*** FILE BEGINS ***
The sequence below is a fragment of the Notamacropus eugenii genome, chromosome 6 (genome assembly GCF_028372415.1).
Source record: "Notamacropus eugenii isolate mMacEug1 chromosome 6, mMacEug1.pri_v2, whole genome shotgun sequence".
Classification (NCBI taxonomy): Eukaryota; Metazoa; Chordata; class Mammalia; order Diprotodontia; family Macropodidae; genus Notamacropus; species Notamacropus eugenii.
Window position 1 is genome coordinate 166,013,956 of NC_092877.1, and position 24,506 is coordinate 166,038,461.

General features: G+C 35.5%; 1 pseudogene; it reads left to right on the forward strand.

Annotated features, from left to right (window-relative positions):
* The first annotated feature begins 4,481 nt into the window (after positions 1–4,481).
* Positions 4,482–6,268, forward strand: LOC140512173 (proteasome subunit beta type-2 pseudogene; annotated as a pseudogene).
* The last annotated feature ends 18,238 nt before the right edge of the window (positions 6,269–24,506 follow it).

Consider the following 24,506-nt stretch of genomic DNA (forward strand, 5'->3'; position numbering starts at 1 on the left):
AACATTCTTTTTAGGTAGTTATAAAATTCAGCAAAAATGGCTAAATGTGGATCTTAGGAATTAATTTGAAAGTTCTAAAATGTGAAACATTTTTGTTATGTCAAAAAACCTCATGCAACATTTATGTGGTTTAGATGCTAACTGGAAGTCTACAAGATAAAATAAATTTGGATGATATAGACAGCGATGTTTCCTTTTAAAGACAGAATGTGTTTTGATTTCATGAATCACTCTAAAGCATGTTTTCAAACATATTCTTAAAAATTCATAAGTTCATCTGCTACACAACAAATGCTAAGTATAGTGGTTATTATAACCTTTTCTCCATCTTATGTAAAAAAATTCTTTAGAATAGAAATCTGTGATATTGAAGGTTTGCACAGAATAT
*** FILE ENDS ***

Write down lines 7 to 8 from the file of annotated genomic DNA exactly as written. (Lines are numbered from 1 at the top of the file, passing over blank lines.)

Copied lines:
* The first annotated feature begins 4,481 nt into the window (after positions 1–4,481).
* Positions 4,482–6,268, forward strand: LOC140512173 (proteasome subunit beta type-2 pseudogene; annotated as a pseudogene).